Coach Claude Julien bristles at accusations that Bruins are head-hunting Nicklas Backstrom

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Dale Hunter was no saint as a player, but as a coach he made it clear he wasn’t happy that the Boston Bruins were targeting Nicklas Backstrom’s head. The Washington Capitals coach said it crossed the line and was “not the right way to play.”

The Bruins didn’t take too kindly to that accusation Wednesday.

“I don’t know any coach that would tell his team to go after somebody’s head. … It’s ludicrous. It’s ridiculous,” coach Claude Julien said. “Being accused of head-hunting is ludicrous.”

Backstrom missed 40 games from January through March with a concussion, and Jason Chimera contended that opponents have been “taking liberties with his head” since returning to the Caps’ lineup.

Boston goalie Tim Thomas whacked Backstrom in the head with his blocker in Game 2, and Milan Lucic knocked his helmet off in a post-whistle scrum in Game 3.

“It’s been physical. I don’t think anybody’s targeting anything,” Bruins tough guy Shawn Thornton said. “We just focus on playing and all the other stuff; I don’t read too much into it.”

Backstrom, suspended for Game 4 for cross-checking Rich Peverley in the face at the final horn Monday, said he thought the Bruins were going after his head “a little bit” but made it clear he doesn’t mind tough hockey. Even a few teammates like Jay Beagle and Karl Alzner downplayed the notion that head-hunting was really going on.

“I don’t think there was targeting. It’s hockey,” captain Alex Ovechkin said. “It’s a physical game.”

That’s the way the Bruins want to play, and Patrice Bergeron said he and his teammates were just taking part in “playoff hockey.”

The Bruins have two players currently out with concussions. Marc Savard’s career is likely over, and Nathan Horton was ruled out for the playoffs. Bergeron also had one in 2007, so he hopes his teammates aren’t trying to reinjure Backstrom‘s.

“It’s not fun. You never want that to happen. We’re worried about playing playoff hockey, playing hard and within the rules while finding results,” he said. “Games are played hard, especially this time of year. I haven’t seen anything that’s out of the ordinary with our series.”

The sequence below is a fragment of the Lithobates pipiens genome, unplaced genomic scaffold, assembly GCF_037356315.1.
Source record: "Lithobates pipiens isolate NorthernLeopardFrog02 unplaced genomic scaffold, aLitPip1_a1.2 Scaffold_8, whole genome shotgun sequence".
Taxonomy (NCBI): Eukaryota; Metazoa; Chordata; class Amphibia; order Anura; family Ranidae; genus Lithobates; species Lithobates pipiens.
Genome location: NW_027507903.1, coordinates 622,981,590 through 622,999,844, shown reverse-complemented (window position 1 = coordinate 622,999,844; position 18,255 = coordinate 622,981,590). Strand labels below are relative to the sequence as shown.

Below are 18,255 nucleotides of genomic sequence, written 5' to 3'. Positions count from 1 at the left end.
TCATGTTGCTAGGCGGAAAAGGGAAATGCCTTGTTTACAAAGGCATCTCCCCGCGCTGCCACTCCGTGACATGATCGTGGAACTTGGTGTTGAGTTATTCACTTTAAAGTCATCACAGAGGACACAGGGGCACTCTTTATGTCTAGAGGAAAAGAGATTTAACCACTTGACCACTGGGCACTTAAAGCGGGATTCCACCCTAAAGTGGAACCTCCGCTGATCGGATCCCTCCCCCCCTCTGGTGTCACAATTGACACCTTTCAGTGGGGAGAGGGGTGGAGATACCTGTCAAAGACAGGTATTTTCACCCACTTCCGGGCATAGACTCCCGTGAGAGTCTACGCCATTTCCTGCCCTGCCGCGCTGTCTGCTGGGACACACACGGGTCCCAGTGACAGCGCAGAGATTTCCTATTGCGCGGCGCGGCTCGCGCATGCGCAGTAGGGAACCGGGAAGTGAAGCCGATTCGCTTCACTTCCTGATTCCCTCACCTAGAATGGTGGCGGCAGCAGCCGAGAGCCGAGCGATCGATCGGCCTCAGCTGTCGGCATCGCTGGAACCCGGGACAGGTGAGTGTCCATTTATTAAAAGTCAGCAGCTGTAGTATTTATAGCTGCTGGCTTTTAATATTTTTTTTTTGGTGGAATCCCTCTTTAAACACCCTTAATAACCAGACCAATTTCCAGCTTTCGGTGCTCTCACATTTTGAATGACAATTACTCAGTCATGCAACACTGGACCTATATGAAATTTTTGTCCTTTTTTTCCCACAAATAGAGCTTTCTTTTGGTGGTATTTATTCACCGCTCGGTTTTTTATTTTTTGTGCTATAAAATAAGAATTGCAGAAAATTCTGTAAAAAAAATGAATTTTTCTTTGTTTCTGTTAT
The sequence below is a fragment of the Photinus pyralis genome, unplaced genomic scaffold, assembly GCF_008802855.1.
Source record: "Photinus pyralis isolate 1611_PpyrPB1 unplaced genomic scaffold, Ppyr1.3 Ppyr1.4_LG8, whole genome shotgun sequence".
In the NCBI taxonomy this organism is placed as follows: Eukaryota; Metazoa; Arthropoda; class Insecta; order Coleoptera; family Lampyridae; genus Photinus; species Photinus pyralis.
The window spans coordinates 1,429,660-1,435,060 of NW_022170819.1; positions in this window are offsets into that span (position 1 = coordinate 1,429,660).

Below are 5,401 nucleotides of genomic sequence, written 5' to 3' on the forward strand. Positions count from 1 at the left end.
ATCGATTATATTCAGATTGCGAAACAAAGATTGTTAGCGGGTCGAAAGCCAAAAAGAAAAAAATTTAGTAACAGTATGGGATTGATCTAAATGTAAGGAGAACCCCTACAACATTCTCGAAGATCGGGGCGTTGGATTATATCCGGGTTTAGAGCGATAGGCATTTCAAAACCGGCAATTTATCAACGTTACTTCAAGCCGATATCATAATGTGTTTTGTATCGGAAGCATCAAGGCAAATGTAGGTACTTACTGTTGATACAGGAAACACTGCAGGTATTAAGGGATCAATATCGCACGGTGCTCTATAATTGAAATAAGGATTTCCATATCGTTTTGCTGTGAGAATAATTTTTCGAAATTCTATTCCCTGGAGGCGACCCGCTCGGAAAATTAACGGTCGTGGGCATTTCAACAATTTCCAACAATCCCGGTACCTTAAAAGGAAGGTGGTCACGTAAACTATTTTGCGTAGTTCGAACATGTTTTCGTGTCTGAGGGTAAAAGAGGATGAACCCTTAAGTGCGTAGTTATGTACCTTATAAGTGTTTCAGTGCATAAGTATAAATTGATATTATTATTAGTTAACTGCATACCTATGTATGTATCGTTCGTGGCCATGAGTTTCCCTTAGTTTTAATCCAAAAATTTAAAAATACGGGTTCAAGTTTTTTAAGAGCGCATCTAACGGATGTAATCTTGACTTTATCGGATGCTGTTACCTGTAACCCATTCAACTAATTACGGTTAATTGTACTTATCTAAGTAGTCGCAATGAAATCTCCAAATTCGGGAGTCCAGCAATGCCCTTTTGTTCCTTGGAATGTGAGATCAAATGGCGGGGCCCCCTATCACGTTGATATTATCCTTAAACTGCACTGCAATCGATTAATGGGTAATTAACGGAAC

Vokoun had ‘pretty severe’ groin tear

Skating with teammates in practice Wednesday for the first time since aggravating a groin injury March 29, goaltender Tomas Vokoun was far from upbeat about his progress.

“No news. It’s time-consuming injury. I feel better. At a certain point, obviously you need to be totally at a different point to be able to play and play in playoffs and play a hundred percent and be able to do everything you should out there,” Vokoun said. “Saying that, it is getting better and we’re working on it, but I had an MRI and it was a pretty severe tear, so those take time to heal.”

The 35-year-old pending free agent who signed with the Caps for the chance to carry the load has been forced to watch as Braden Holtby has assumed the role of playoff starter. He has no timetable on a return.

“Honestly, I have no idea. The explanation from the doctor to me was that it’s like a concussion,” Vokoun said. “Somebody heals in months, somebody else [sooner], it all depends on how your body is reacting so you can’t predict.”

Offside call missed

The Caps were stinging from Zdeno Chara’s game-winning goal Monday night, perhaps even more so when seeing that video showed the play was offside.

Hunter brought that to reporters’ attention Wednesday when discussing that referees miss calls.

“Definitely offside,” he said. “It was a bad call. Should have been called.”

Chris Kelly was clearly in the offensive zone before the puck, though the goal did not happen immediately after.

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